Getting a college loan to go to school could be the best investment of your life. A degree can lead to a career, meaningful connections or a new way of thinking you would have been otherwise not exposed to. Also, degree holders earn more over their lifetimes on average than non degree holders, although that gap is closing.
It can also be the worst. The Bureau of Labor Statistics reports that 25.5 percent of recent college graduates are unemployed, and the Consumer Finance Protection Bureau says those grads are burdened with an average debt of $27,000 (up from $15,000 in 2000). Speaking from personal experience, that debt can be crushing when trying to find a job.
There are literally hundreds of articles on the Internet about why going to college in this economy is a bad idea. I don’t think most of them are useful. Instead, I think prospective students need to take a careful and thoughtful approach to whether college is right for them. I’ve included a couple of things to consider below, hopefully they will be helpful.
Go to college if:
You Have a Clear Objective
Too many college students follow this formula:
- Get into college
- Pick a degree that sounds interesting
- Try to find a job
It doesn’t work, and it’s a major reason why students graduate with tens (hundreds in some cases) of thousands of dollars in debt without a job.
A much better approach is to come up with a plan that makes your degree actionable. For example, a small business owner may get an MBA to better understand how to run their business, a history professor may get a Ph. D in European History to teach at a state university, ect.
Don’t get a degree in Business Administration because the coursework is easy, and don’t get a degree in physics because it sounds like it will get you a job. Find a degree that will advance you in a career that you want, or at least find out how you can make your degree get you a job. Become a regular in your university’s career center until you know and can take action on how your degree will advance your career.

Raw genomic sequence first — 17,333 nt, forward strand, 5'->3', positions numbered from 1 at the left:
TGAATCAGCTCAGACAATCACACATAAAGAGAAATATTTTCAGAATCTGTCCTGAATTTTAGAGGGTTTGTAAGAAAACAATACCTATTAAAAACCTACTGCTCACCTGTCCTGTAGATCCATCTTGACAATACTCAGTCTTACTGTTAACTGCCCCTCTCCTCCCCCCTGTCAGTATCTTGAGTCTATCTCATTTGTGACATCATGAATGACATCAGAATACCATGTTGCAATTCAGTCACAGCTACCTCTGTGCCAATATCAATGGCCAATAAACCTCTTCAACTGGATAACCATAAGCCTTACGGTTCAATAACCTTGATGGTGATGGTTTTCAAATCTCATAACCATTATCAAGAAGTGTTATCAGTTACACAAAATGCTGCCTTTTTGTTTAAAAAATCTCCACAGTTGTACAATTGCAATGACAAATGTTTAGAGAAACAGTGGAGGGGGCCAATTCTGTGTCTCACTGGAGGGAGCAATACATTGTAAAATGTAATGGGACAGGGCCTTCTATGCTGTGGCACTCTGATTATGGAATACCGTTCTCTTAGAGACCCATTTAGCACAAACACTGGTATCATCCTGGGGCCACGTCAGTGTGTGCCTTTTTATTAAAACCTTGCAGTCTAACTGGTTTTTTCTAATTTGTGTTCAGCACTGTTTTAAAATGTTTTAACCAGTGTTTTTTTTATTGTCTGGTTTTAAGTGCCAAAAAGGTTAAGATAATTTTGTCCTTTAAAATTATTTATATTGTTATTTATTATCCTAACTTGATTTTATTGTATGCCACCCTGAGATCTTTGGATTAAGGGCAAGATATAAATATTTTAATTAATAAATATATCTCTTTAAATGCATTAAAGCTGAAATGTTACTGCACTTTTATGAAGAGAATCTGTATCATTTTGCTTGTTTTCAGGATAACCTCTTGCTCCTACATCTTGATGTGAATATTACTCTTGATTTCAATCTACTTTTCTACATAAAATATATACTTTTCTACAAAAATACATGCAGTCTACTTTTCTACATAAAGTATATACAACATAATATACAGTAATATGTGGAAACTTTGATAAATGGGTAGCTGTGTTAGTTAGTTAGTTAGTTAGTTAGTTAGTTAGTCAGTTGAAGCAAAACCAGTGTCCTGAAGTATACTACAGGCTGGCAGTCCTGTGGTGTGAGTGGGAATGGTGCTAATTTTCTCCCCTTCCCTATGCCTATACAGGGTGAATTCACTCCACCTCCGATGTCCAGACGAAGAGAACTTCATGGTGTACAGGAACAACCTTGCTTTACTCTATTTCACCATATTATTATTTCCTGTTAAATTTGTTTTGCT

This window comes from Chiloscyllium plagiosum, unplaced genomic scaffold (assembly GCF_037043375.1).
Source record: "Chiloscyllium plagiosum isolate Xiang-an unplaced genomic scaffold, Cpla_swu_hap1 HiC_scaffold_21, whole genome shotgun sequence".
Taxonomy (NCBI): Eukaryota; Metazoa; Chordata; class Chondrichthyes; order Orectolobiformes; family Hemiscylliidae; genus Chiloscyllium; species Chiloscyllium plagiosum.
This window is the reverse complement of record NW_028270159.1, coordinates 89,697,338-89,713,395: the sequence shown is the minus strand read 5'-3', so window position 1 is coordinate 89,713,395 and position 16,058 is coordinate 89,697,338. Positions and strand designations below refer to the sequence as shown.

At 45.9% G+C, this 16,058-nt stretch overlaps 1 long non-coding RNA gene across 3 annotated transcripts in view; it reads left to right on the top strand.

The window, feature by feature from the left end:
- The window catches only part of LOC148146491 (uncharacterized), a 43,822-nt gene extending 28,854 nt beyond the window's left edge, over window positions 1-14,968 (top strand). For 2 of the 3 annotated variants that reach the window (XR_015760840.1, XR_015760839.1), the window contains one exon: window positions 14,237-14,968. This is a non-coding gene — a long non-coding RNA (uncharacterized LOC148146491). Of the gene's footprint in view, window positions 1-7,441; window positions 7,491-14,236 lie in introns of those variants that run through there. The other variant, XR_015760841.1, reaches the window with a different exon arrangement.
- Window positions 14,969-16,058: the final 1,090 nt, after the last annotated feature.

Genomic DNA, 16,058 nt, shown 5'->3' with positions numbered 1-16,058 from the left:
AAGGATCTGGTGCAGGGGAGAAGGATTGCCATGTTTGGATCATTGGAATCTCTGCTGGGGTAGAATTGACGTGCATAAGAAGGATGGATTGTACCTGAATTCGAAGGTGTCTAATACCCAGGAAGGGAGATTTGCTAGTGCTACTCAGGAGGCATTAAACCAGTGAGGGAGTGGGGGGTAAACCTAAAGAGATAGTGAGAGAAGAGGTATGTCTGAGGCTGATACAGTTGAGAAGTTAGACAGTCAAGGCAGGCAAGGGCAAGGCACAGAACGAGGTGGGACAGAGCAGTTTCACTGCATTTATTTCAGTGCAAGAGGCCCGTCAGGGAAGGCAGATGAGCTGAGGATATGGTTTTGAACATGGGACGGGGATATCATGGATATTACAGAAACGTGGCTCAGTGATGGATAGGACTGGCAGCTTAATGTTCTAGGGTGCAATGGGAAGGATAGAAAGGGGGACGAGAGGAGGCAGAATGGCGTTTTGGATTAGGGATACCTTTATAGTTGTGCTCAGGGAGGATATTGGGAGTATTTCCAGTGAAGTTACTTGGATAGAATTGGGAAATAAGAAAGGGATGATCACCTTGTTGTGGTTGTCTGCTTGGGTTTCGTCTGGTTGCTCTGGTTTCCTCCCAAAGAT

Your Ideal Job Require a Degree
I got my degree in public relations because most PR/Marketing agencies require a bachelor’s degree of their entry-level job candidates in PR, English, Journalism or a related field. Jobs requiring knowledge of the hard sciences (doctors, chemists, ect.) fall under this as well.
Many jobs, however, value relevant experience over college degrees enough that having a bachelor’s is not important. When starting out on a career, it may be worthwhile to see what relevant experience can be obtained without having any advanced education. Some careers that most would normally think require degrees, such as app developers/software engineers, actually value experience over a formal education. (If you make meaningful contributions to an open-source project on GitHub, that’s a major gold star on your resume that will beat out most degrees).
You Are a Self Starter
If you do the above, you are likely already a self-starter. But I put this in here because nobody comes to you as a recent graduate and says “great job with your degree, please interview at my company.” In fact, job hunters are often surprised to see that a college degree is just one of many requirements to get an interview. Heck, sometimes a degree isn’t even mentioned.
Those who succeed after college are self starters, people who take action when presented with an issue before the issue becomes a problem. They identify where they want to go, find out how to get there, then take action until they get there.
You have tons of scholarship money
If you have a free ride to college, you should go. In fact, I say that if you’re going to make it out of college with less than $5,000 in loans, it’s worth it. Even with an unsubsidized loan, it’s possible to pay off within 5 years by doubling what you pay on your principal.
Every single cliche filled article on why college is great (the people you meet, the memories you make, the personal growth you experience, ect.) are true, but those experiences come at a cost. Go to college with a good plan, and don’t get killed by debt.